More of U.S. grain crop to be consumed by family car
By Tom Doggett
WASHINGTON (Reuters) - Almost a third of the U.S. grain crop next year may be diverted from the family dinner table to the family car as fuel, putting upward pressure on food prices, a leading expert warned on Tuesday.
Grain prices are near record levels as the United States produces more ethanol, now made mostly from corn, to blend with gasoline and stretch available motor fuel supplies.
Farmers, hoping to cash in, are expected to grow 30 percent of next year's grain crop for ethanol use as more refineries that process corn into fuel come online, according to Lester Brown, president of the Earth Policy Institute and long-time critic of using food grains for fuel.
"The price of grain is now tied to the price of oil," Brown said at the Reuters Global Agriculture and Biofuel Summit.
As a result, he said, prices will go up for poultry, beef and pork as well as dairy products because corn is the number one animal feed for farmers.
"Our refrigerators are stuffed with corn," Brown said. For example, feed prices make up about 40 percent of the cost of poultry alone, he said.
The pressure on food prices from ethanol will only get worse as the new energy law passed last month requires U.S. ethanol production to soar from about 9 billion gallons this year to 36 billion gallons by 2022.
"What we see are cars beginning to compete with people for world grain supplies," Brown said. "We could see a consumer revolt in this country."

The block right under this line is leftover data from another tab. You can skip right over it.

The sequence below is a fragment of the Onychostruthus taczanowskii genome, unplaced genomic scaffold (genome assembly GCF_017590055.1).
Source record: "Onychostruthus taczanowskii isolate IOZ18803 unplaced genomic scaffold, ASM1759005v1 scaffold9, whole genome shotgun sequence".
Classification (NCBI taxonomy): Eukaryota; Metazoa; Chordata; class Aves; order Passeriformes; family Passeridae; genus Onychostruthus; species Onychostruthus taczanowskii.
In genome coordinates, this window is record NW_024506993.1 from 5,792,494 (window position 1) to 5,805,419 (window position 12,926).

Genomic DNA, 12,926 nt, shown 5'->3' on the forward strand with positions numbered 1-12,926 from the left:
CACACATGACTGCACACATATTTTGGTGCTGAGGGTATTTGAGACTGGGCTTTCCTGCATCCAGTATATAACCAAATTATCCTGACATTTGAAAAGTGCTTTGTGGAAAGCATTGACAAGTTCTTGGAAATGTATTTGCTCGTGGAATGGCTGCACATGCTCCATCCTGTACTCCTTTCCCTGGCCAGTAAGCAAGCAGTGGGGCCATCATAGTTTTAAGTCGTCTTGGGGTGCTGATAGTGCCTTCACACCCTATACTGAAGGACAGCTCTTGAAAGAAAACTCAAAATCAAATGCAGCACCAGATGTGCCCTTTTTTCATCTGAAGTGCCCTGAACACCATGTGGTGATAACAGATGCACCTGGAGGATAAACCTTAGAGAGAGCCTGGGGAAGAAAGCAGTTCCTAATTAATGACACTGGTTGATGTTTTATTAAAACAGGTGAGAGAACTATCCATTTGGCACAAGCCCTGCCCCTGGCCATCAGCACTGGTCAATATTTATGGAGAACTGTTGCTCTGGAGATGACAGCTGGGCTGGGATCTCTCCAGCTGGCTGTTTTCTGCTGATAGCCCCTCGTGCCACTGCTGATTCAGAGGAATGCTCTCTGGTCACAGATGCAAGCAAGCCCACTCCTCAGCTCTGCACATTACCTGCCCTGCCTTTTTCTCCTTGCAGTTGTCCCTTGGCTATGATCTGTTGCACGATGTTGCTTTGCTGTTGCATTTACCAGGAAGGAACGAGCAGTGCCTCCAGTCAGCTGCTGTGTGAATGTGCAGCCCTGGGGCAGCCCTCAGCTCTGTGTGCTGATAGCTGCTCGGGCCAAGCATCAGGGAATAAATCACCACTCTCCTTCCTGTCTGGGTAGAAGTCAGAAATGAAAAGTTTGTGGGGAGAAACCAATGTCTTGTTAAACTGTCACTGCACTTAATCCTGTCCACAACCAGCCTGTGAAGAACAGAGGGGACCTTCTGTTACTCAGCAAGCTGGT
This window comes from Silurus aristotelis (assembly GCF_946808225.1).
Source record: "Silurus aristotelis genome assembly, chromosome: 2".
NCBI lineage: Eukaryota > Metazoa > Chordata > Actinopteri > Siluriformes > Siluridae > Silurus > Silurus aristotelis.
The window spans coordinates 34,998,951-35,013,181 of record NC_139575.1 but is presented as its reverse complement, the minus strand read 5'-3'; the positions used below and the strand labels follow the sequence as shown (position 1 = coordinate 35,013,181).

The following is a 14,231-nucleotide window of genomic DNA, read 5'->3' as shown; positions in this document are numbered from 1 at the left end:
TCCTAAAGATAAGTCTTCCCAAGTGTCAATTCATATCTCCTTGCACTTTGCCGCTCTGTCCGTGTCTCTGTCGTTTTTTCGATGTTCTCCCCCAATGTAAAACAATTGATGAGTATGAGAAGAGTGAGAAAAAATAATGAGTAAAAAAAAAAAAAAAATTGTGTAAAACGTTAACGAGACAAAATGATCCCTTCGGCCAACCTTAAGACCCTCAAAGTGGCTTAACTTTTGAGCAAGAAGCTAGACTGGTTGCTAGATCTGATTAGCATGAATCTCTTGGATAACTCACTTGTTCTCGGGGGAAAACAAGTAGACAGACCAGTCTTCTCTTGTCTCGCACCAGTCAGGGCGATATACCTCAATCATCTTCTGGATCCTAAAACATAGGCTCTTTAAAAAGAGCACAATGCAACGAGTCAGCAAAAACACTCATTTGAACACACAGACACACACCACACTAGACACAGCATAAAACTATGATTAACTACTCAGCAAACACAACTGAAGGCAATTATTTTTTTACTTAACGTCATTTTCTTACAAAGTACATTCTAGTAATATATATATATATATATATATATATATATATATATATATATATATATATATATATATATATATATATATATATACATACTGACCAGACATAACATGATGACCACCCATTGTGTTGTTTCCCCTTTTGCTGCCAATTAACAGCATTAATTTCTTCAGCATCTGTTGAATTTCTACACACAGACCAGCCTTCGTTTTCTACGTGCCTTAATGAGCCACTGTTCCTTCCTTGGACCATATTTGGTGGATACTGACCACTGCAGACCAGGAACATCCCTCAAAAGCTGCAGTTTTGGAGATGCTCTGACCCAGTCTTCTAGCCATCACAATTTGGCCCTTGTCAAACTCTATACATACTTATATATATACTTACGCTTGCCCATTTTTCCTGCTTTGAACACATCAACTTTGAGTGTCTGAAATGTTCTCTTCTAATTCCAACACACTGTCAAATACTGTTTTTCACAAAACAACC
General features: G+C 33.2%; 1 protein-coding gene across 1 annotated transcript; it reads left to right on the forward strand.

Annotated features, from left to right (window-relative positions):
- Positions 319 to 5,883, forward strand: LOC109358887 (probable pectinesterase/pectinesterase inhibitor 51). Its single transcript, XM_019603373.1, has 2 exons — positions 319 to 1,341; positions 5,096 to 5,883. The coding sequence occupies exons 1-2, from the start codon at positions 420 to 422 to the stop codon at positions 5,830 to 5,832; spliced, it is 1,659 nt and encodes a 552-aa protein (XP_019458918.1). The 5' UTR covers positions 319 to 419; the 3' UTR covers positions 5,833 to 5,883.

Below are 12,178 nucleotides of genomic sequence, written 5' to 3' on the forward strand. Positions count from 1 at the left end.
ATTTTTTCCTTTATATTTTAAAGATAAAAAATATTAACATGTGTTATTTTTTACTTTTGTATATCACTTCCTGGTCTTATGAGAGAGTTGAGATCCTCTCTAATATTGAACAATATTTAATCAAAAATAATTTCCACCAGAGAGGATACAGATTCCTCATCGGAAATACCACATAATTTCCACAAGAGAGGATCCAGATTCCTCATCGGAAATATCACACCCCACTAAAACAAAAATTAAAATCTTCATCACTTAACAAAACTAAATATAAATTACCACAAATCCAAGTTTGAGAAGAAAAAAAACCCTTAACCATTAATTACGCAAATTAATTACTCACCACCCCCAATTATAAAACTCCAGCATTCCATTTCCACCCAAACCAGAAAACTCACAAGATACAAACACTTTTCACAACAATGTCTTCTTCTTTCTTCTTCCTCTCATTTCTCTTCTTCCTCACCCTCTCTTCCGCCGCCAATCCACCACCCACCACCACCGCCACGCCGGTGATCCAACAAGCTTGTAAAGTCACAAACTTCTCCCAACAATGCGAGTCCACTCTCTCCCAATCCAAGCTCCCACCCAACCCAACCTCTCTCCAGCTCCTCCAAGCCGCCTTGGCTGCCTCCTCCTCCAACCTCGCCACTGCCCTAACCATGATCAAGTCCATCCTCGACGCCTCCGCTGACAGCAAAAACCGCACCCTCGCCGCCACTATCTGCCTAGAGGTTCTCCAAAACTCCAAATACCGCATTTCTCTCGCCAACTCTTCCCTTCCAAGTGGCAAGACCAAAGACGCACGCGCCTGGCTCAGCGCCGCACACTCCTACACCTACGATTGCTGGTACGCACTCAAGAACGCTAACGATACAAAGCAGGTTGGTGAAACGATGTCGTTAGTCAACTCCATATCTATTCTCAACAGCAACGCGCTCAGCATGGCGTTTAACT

Brown said that an SUV with a 25-gallon tank filling up with ethanol would use enough grain, about 560 pounds (254 kg), to feed the average person for one year.
However, the Renewable Fuels Association, a trade group that lobbies for ethanol producers, says corn demand for ethanol doesn't have a big effect on retail food prices.
The group cites government data that shows labor costs account for 38 cents of every dollar spent on food, with packing, transportation, energy, advertising and profits accounting for 24 cents. Just 19 cents can be attributed to the cost of food inputs like grains and oilseeds, the group said.
Still, rising ethanol demand helped cut world grain inventories last year to an all-time low of just 53 days of demand, compared with the 70 days of grain stocks many food experts say is normal.
Brown said higher corn prices may bring back the backyard-type Victory Gardens last seen in World War II, with rural homeowners planting small plots of corn to cash in on growing ethanol use.
(Editing by Walter Bagley)